Plains-wan­derer boost

Southern Riverina news - - RURAL OUTLOOK -

The ‘Pad­docks for Plains-wanderers’ project has been al­lo­cated fur­ther fund­ing in 2019 from the Na­tional Land­care Pro­gram.

It will en­able more work to be done with lo­cal land­hold­ers who have pri­mary habi­tat for Plains-wan­derer and recog­nises the crit­i­cally en­dan­gered sta­tus of the Plain­swan­derer and the chal­lenges it faces as the drought deep­ens in the western Rive­rina.

The funds will be used to con­tinue the land­scape-scale fox bait­ing pro­gram and ex­pan­sion of the land­holder in­cen­tive pro­gram.

Plains-wan­derer project of­fi­cer Me­gan Purvis said the sup­port from land­hold­ers in the first year of the project had been en­cour­ag­ing with 25 pad­docks, cov­er­ing 4,655 hectares, signed up for the project in the first 12 months.

‘‘It was a great mile­stone to get eight land­hold­ers on board in 2018 with in­cen­tives such as stock proof fenc­ing, wa­ter­ing points and salt­bush plant­ings that will take some pres­sure off these patches of Plains-wan­derer habi­tat, at the same time ben­e­fit­ing stock.

‘‘With this ad­di­tional fund­ing, we are now look­ing for more land­hold­ers to come on board in 2019 to build on the great start made on the project. This is even more im­por­tant with the in­creas­ingly dry con­di­tions.

‘‘By join­ing the project we can help land­hold­ers make im­prove­ments for their stock man­age­ment at the same time keep­ing suf­fi­cient cover in the Plains-wan­derer pad­docks to help the birds sur­vive the dry con­di­tions.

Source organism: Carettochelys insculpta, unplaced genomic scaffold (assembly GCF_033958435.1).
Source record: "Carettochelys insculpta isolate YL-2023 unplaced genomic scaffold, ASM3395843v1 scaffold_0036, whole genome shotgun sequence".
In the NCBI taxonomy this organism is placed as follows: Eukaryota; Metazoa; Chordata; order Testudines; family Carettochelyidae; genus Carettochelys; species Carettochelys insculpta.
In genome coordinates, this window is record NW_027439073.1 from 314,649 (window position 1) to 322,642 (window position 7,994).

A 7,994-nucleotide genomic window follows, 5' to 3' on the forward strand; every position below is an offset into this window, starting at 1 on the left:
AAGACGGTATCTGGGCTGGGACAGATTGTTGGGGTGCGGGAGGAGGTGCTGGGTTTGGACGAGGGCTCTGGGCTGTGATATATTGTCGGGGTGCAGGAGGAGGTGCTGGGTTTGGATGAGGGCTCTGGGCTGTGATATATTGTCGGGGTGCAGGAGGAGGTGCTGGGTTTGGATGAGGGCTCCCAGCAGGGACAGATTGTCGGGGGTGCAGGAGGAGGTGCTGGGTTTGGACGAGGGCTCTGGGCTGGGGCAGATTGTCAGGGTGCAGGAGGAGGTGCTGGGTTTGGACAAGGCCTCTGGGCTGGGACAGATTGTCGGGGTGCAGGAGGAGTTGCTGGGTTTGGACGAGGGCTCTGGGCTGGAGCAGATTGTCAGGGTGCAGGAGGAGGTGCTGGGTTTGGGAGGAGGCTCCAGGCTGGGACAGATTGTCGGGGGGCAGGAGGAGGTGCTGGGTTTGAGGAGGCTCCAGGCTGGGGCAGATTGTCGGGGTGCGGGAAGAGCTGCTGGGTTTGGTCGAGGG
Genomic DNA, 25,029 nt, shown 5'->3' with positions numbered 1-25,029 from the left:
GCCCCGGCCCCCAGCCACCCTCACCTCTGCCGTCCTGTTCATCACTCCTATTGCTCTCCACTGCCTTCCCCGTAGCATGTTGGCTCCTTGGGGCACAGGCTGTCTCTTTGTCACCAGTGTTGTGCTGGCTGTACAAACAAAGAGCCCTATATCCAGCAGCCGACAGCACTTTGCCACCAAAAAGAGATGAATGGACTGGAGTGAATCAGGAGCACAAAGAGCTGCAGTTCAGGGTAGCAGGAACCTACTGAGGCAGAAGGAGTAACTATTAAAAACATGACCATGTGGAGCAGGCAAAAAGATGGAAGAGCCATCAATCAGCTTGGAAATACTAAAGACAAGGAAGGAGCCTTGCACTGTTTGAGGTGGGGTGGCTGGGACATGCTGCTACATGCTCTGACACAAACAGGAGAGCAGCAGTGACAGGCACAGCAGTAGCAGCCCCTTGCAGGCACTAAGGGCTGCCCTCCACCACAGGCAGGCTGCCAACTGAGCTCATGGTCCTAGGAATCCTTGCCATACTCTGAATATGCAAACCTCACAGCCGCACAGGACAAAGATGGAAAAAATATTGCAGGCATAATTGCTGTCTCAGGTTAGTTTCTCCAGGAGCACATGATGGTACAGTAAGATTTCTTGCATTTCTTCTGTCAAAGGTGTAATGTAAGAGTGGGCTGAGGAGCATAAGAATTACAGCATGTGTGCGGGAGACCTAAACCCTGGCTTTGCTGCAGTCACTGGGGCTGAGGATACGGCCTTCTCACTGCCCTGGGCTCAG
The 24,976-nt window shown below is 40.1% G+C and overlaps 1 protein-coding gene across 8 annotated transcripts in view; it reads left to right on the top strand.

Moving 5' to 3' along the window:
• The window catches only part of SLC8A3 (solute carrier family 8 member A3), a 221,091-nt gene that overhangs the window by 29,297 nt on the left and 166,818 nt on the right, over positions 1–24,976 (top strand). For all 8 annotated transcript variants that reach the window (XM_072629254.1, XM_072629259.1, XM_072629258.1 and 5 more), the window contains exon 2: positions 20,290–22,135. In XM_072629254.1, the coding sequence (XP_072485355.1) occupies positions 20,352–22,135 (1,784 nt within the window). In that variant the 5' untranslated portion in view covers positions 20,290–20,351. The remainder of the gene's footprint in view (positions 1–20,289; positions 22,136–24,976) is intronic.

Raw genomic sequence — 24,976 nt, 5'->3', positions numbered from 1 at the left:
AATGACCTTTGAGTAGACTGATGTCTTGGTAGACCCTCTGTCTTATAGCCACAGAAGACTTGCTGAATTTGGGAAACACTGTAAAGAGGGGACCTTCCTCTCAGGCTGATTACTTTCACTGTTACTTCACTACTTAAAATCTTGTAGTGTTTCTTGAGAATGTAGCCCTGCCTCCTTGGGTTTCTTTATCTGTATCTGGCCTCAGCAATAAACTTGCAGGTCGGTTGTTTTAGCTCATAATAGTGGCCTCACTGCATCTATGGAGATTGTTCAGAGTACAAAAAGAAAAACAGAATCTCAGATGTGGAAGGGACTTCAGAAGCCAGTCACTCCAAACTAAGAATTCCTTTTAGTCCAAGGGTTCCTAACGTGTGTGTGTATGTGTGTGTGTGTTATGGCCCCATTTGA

‘‘We work with the land­holder on a pack­age of ac­tions that suit their par­tic­u­lar cir­cum­stances. These may in­clude wa­ter­ing points, salt­bush plant­ing, stock man­age­ment ar­eas, lick feed­ers, box­thorn con­trol and pest animal con­trol.

‘‘It’s a ground-up ap­proach that has the flex­i­bil­ity to find ways of sup­port­ing these iconic birds, at the same time help­ing with live­stock pro­duc­tion.’’

Dar­ren O’Loughlin, who man­ages ‘Cooin­bil’ at Dar­ling­ton Point for Par­away Pas­toral, has re­cently joined the project.

He will un­der­take weed and pest con­trol over 1000ha of Plains-wan­derer habi­tat.

‘‘We will not only be im­prov­ing con­di­tions for the Plains-wan­derer, but im­prov­ing our soil and pas­ture man­age­ment. Re­duc­ing foxes will ben­e­fit our sheep pro­duc­tion and help the sur­vival of the Plains-wanderers,’’ he said.

Mr O’Loughlin also says by join­ing the ‘Pad­docks for Plains-wanderers’ project, he now un­der­stands how his habi­tat pad­docks should look.

‘‘Ide­ally I’ll be aim­ing to keep those pad­docks with clumps of grasses and sparse shrubs that are a bit more densely cov­ered than other pad­docks, par­tic­u­larly in dry times. This suits the sheep as well,’’ he said.

Jock Camp­bell, man­ager of Par­away Pas­toral’s prop­erty Mun­gadal also signed up pad­docks to the pro­gram.

“It will give me in­creased ca­pac­ity for pest and weed con­trol to im­prove sus­tain­able land man­age­ment and help to con­serve Plains-wanderers”, he said.

Paul McDougall, the Land and En­vi­ron­ment Of­fi­cer for Par­away Pas­toral has added his sup­port to the project.

“Be­ing in­volved in the con­ser­va­tion of Plains-wanderers has given us a good news story to demon­strate our com­mit­ment to sus­tain­abil­ity and the triple bot­tom line”.

Plains-wan­derer project of­fi­cer Me­gan Purvis and Dar­ren O’Loughlin at ‘Cooin­bil’, Dar­ling­ton Point.

Newspapers in English

Newspapers from Australia

© PressReader. All rights reserved.